Local government elections and a ballot to decide the new Northumbria Police and Crime Commissioner (PCC) take place on Thursday, May 6.
County councillors are there to represent the views and opinions of local people and are a voice and a leader for their local community. They help decide how the county council should carry out its various functions and how multi-million-pound budgets are spent.
In some communities, parish and town council elections will also be taking place.
PCCs oversee how crime is tackled in the local police force area; Their aim is to cut crime and to ensure the police force is effective.
Kelly Angus, returning officer and deputy chief executive of Northumberland County Council said: “Despite the challenges of the past year, this election is something we’ve been working on as a council for many months and it is really important Northumberland residents use their vote and make their voice heard on election day.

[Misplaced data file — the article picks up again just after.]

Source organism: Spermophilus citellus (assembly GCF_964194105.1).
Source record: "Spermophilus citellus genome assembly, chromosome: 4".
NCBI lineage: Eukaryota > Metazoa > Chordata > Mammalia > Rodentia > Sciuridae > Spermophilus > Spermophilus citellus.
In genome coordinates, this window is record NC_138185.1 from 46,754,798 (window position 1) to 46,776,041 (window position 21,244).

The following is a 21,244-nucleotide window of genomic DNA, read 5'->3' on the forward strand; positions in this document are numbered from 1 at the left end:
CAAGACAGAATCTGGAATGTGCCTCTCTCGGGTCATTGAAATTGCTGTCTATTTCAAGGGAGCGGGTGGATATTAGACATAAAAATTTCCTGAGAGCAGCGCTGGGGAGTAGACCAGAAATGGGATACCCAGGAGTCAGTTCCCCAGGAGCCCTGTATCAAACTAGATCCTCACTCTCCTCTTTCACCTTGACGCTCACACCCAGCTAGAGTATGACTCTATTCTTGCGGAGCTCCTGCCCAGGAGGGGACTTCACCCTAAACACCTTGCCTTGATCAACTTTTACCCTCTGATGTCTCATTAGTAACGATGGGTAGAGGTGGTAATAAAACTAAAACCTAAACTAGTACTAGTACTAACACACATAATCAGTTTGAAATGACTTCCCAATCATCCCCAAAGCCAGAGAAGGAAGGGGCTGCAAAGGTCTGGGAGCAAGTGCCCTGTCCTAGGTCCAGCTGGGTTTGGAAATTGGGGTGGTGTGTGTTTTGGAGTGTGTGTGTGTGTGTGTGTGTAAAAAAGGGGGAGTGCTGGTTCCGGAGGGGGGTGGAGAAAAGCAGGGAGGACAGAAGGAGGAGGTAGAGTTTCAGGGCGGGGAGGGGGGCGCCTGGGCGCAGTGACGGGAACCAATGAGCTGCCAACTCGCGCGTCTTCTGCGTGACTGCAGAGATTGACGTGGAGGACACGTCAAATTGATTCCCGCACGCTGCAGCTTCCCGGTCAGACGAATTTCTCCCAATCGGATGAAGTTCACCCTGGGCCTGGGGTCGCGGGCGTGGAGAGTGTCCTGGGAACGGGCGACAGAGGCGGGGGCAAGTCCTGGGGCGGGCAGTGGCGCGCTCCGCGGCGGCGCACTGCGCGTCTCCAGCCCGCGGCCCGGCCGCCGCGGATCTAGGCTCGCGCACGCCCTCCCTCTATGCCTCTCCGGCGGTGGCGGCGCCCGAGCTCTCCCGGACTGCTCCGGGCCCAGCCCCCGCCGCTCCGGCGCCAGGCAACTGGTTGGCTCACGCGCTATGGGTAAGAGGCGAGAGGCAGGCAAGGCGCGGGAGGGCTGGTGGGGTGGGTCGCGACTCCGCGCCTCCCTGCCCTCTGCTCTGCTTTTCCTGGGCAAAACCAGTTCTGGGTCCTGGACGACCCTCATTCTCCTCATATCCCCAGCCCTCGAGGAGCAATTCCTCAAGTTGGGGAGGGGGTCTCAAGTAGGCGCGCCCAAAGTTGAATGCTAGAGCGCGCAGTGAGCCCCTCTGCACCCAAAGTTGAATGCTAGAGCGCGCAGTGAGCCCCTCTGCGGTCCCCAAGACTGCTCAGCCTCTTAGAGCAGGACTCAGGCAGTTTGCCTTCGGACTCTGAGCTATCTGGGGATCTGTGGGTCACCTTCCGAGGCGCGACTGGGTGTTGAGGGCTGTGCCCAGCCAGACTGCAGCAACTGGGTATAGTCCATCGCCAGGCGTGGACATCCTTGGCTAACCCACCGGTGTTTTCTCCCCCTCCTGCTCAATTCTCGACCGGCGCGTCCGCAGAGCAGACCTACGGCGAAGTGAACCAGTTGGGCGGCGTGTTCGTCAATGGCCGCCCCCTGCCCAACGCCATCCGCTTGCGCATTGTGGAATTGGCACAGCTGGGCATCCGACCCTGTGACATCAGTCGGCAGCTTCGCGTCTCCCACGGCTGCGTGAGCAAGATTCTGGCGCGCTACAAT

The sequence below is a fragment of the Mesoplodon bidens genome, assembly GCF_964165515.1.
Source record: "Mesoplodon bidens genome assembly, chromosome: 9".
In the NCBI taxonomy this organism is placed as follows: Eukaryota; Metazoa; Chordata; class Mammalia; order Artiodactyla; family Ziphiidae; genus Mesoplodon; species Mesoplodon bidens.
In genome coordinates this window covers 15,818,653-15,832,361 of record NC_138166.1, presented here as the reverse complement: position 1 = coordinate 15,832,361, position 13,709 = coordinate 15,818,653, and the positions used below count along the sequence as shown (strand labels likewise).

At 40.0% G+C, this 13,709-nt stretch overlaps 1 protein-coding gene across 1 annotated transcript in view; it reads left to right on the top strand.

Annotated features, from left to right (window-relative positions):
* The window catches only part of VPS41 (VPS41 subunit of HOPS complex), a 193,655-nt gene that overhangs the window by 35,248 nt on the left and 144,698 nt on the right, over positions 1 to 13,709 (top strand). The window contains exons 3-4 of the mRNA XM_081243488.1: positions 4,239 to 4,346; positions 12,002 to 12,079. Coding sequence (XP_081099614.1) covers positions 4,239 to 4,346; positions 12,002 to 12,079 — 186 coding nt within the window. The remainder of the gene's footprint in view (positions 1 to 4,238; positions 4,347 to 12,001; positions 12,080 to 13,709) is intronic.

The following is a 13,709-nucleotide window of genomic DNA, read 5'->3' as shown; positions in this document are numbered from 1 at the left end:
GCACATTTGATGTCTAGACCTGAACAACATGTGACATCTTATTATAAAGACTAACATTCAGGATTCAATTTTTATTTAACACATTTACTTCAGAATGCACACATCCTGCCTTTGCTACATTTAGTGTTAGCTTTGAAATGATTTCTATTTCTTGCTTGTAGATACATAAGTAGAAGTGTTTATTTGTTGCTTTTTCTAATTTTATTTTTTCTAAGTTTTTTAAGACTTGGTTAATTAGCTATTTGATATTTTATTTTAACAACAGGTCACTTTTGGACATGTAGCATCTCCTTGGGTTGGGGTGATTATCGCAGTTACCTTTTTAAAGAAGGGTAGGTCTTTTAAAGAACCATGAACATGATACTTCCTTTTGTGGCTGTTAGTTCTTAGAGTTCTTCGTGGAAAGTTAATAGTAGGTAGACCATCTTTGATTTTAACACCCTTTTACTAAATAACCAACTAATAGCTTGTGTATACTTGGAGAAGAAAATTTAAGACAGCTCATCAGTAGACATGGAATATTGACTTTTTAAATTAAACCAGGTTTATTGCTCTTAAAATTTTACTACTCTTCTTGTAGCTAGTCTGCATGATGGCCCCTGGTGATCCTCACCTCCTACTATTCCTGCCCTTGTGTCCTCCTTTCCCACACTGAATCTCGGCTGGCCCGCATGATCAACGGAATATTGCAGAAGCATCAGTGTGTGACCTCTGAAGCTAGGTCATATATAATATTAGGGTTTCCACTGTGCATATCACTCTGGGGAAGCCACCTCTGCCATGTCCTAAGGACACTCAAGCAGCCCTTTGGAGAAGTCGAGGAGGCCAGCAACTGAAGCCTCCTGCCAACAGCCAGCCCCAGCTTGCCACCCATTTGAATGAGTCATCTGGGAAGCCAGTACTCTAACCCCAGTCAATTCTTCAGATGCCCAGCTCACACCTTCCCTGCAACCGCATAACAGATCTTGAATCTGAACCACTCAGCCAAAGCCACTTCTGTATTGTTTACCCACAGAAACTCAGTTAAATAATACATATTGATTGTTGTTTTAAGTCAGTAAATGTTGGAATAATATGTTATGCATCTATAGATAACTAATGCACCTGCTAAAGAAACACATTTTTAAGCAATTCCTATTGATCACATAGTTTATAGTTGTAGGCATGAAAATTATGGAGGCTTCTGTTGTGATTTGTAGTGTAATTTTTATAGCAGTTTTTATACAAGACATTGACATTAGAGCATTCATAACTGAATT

“With lockdown restrictions easing, polling stations will be open as normal on May 6, but the county council is working to ensure that, in line with government guidance, to make sure they are safe for voters and the staff who work there.
“For those who choose to vote in person, they can expect to see many of the measures they’ve become used to in shops and banks over recent months. Hand sanitisers, divider screens at polling desks and social distancing markers and face coverings will all be in place at polling stations to keep voters safe. “
There are a number of ways that people can vote. In person at the polling station, by postal vote or by proxy – where someone votes on your behalf. While the deadline to apply for a postal vote has now passed, residents have until April 27 to apply for a proxy vote if they so wish. For further details email: [email protected].
A new emergency proxy vote will be available until 5pm on polling day, so anyone who is self-isolating or suffering from coronavirus can request a vote at the last minute.